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NIAGARA FALLS – Women in abusive relationships are sometimes cut off from friends and family by their abuser or live in fear of what will happen if they leave. Havens such Passage House in the city give women and their families the options they need.

The Passage Domestic Violence Program, a service of Family and Children’s Service of Niagara since 1989, operates a 15-bed emergency shelter in a confidential location and also offers counseling, both at that location and at other sites, to help women make the transition from abusive relationships.

Karrie Gebhardt, director of the program, said the facility offers help to women of any age from anywhere and is nearly at capacity. The YWCA of Niagara also offers an emergency shelter in Lockport.

Passage House “is for people who are literally fleeing a domestic violence situation,” Gebhardt said. She said a hotline is available 24 hour a day, seven days a week.

“The women who are in there right now are in there for various reasons. Maybe their abuser is in jail right now and they chose this time to flee with their children. It may be a single woman for whom the threat of violence is there,” Gebhardt said.

She said Passage House is not a gymnasium with beds, as many might envision. The facility has individual bedrooms with various decors, just as a regular home might have, with a large family room for a mother who might come in with several children.

“It’s very much like your own home would be,” Gebhardt said. “We provide all the food, and they make their own meals, just like at home. There is a dining room, two living rooms, TV and two full bathrooms.”

Safety is an essential component.

“We let people know that if they even question whether it’s domestic violence, it probably is,” she said.

But Gebhardt said the Passage House staff does not try to convince women what to do, but rather to educate them about red flags in relationships, as well as give them options on courses of action.

She said an outreach program extends the counseling beyond just the women who are living in the shelter.

“We will do home visits, or they can come to our office on Main Street in Niagara Falls. It’s confidential counseling, and it’s meant to be educational,” Gebhardt said. “We will do safety planning. They can learn about domestic violence and learn about red flags.”

She said women often say they realized through this program that they are in an abusive relationship.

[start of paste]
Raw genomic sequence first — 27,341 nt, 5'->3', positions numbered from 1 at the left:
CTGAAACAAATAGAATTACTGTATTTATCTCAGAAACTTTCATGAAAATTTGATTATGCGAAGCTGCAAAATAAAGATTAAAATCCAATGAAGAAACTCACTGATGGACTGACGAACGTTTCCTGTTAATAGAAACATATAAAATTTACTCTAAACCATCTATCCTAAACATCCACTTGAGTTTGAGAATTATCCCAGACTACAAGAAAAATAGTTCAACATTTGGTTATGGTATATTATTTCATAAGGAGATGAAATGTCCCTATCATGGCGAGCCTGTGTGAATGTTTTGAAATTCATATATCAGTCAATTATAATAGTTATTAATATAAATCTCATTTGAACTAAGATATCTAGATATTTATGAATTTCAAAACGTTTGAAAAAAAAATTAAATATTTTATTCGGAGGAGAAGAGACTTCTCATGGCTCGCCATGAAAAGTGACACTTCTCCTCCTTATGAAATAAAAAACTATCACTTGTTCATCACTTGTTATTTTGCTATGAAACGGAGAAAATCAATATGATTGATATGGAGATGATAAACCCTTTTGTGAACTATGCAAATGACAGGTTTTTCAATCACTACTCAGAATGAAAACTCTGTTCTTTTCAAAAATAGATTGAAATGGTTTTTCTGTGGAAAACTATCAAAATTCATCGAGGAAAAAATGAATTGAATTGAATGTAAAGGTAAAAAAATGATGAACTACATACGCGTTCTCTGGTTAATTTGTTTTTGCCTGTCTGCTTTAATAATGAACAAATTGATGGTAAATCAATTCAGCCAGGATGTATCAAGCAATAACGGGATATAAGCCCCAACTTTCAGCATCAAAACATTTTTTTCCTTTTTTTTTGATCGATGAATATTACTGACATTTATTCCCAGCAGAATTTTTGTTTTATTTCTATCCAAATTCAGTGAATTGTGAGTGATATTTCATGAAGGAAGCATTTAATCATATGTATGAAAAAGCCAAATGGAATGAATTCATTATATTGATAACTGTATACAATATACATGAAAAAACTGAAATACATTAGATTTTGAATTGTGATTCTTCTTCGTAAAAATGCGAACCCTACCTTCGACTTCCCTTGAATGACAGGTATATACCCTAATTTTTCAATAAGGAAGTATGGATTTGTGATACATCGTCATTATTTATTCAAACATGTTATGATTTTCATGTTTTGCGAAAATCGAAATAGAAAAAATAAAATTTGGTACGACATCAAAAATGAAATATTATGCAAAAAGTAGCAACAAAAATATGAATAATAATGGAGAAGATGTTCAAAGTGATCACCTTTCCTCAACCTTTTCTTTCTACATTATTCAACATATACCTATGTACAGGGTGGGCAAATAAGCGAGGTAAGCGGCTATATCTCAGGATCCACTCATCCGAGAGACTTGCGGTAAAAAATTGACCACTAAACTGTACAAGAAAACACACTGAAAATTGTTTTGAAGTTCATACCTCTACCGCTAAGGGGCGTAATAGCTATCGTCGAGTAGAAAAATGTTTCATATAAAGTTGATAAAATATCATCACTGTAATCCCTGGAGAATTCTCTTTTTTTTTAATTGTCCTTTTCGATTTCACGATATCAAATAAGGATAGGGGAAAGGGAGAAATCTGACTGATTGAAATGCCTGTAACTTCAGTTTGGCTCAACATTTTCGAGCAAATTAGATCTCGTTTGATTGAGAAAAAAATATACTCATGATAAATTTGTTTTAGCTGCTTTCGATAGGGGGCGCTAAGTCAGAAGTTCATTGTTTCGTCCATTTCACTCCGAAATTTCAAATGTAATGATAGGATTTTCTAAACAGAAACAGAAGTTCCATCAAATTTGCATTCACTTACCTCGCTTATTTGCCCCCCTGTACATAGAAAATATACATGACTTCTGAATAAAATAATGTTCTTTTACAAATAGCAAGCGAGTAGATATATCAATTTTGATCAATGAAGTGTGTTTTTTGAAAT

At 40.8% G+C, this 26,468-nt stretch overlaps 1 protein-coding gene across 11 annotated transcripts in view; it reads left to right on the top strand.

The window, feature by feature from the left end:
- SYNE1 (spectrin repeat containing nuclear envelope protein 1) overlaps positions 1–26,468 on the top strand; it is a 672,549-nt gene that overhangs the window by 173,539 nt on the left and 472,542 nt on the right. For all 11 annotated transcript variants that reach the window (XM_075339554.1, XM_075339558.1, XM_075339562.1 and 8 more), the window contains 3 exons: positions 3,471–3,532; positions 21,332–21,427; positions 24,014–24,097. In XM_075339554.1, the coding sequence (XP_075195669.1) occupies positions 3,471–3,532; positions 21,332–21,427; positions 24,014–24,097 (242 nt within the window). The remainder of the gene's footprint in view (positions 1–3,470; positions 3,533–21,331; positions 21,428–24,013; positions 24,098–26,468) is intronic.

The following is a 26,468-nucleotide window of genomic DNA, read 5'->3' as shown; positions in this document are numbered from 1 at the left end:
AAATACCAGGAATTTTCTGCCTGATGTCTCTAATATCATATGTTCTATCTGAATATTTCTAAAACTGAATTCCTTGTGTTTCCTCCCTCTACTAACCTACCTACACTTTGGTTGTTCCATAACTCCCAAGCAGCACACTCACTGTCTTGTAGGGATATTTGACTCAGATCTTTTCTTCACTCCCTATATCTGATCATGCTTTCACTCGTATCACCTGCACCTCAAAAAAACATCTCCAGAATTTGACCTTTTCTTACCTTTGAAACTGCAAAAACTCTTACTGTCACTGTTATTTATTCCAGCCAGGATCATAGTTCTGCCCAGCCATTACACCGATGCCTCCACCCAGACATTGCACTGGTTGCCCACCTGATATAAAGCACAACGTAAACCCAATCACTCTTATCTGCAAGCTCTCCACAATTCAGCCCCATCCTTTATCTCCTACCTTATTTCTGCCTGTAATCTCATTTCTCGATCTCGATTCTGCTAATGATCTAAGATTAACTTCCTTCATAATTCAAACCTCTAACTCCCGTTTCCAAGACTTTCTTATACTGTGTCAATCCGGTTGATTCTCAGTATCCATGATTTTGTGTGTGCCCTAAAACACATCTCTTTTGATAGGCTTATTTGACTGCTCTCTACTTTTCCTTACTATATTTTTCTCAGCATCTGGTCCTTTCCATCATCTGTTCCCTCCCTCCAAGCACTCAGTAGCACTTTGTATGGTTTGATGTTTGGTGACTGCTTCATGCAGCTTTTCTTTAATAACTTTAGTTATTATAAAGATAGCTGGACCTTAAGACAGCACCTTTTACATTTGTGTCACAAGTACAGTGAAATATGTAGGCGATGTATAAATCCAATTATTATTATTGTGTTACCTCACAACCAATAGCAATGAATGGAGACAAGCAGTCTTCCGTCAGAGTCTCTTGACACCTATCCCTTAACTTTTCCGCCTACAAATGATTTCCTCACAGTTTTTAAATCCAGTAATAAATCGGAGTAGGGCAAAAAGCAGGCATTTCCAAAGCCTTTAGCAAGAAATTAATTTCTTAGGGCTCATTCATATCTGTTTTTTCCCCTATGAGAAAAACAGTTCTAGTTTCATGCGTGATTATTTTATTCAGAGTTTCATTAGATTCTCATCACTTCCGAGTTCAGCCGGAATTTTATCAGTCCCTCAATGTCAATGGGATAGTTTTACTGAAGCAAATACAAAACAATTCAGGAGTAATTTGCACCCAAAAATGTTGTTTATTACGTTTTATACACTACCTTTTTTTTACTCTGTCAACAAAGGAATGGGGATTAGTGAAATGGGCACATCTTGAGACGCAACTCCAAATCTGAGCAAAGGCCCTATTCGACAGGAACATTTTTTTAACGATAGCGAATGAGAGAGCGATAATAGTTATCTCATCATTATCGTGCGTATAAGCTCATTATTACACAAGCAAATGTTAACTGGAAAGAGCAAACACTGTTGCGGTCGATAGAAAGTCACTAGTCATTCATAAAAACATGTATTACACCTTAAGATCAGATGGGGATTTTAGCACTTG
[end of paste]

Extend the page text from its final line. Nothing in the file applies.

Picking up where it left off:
In some cases, it is a learned behavior they grew up with, seeing their mother abused by their father. It could be physical or emotional abuse, such as name-calling, or financial abuse.

“Women grow up and think that’s the way it’s going to be,” Gephardt said. “It comes in so many forms. People still think it’s just a black eye or a welt from a slap. More often than not, it’s emotional abuse, the isolation, getting the woman away from people who would provide her with her emotional support.”

Gephardt said shelters such as Passage House provide a refuge when women are isolated and have nowhere to turn. “We meet women where they are at,” she said. “If they are not ready to leave, our job is not to convince them to do so, but to educate them where they are at. Abuse is a pattern of power and control. It can be financial. It can be isolating someone. It can be verbal and physical and sexual. It can be all of those things.”

She added that “a relationship doesn’t start out abusive or with that black eye or being called a name. It starts out pretty good, but over time, the power and control is exerted to make sure that person stays with you.”

Gephardt said Passage House receives about 300 crisis calls a year and can “lend an ear” to family members who may be concerned about a daughter, sister or friend who is being subjected to domestic violence.

Help is available by calling the hotline, 285-6984, or by visiting the Family and Children’s Service website, niagarafamily.org.

email: nfischer@buffnews.com